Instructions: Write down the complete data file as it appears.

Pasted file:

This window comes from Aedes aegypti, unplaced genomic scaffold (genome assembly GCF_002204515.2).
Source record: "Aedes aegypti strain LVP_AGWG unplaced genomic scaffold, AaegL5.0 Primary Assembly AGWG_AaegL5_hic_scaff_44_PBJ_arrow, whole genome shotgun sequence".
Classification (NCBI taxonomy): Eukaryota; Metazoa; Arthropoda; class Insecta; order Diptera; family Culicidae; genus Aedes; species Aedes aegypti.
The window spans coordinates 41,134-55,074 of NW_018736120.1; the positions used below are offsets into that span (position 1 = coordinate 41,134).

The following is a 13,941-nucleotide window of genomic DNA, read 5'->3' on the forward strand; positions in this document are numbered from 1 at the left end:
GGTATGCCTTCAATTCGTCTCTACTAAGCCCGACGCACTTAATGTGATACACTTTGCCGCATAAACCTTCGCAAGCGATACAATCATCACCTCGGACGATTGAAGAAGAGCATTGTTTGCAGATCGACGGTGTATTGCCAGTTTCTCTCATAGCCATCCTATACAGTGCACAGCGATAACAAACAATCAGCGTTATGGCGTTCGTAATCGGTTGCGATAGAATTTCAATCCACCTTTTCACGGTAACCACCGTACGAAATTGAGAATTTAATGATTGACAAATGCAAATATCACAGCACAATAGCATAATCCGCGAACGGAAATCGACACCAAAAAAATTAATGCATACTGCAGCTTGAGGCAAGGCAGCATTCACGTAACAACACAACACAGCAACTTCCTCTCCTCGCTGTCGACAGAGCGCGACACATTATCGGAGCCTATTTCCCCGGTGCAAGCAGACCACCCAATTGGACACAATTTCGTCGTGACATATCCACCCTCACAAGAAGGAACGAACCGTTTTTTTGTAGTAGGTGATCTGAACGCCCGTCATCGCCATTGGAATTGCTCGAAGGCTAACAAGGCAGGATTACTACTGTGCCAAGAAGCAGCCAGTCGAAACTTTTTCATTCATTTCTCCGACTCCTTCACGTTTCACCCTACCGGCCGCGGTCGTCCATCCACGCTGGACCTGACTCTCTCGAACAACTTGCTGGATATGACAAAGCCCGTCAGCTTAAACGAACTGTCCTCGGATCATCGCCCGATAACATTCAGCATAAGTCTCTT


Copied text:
This window comes from Aedes aegypti, unplaced genomic scaffold (genome assembly GCF_002204515.2).
Source record: "Aedes aegypti strain LVP_AGWG unplaced genomic scaffold, AaegL5.0 Primary Assembly AGWG_AaegL5_hic_scaff_44_PBJ_arrow, whole genome shotgun sequence".
Classification (NCBI taxonomy): Eukaryota; Metazoa; Arthropoda; class Insecta; order Diptera; family Culicidae; genus Aedes; species Aedes aegypti.
The window spans coordinates 41,134-55,074 of NW_018736120.1; the positions used below are offsets into that span (position 1 = coordinate 41,134).

The following is a 13,941-nucleotide window of genomic DNA, read 5'->3' on the forward strand; positions in this document are numbered from 1 at the left end:
GGTATGCCTTCAATTCGTCTCTACTAAGCCCGACGCACTTAATGTGATACACTTTGCCGCATAAACCTTCGCAAGCGATACAATCATCACCTCGGACGATTGAAGAAGAGCATTGTTTGCAGATCGACGGTGTATTGCCAGTTTCTCTCATAGCCATCCTATACAGTGCACAGCGATAACAAACAATCAGCGTTATGGCGTTCGTAATCGGTTGCGATAGAATTTCAATCCACCTTTTCACGGTAACCACCGTACGAAATTGAGAATTTAATGATTGACAAATGCAAATATCACAGCACAATAGCATAATCCGCGAACGGAAATCGACACCAAAAAAATTAATGCATACTGCAGCTTGAGGCAAGGCAGCATTCACGTAACAACACAACACAGCAACTTCCTCTCCTCGCTGTCGACAGAGCGCGACACATTATCGGAGCCTATTTCCCCGGTGCAAGCAGACCACCCAATTGGACACAATTTCGTCGTGACATATCCACCCTCACAAGAAGGAACGAACCGTTTTTTTGTAGTAGGTGATCTGAACGCCCGTCATCGCCATTGGAATTGCTCGAAGGCTAACAAGGCAGGATTACTACTGTGCCAAGAAGCAGCCAGTCGAAACTTTTTCATTCATTTCTCCGACTCCTTCACGTTTCACCCTACCGGCCGCGGTCGTCCATCCACGCTGGACCTGACTCTCTCGAACAACTTGCTGGATATGACAAAGCCCGTCAGCTTAAACGAACTGTCCTCGGATCATCGCCCGATAACATTCAGCATAAGTCTCTT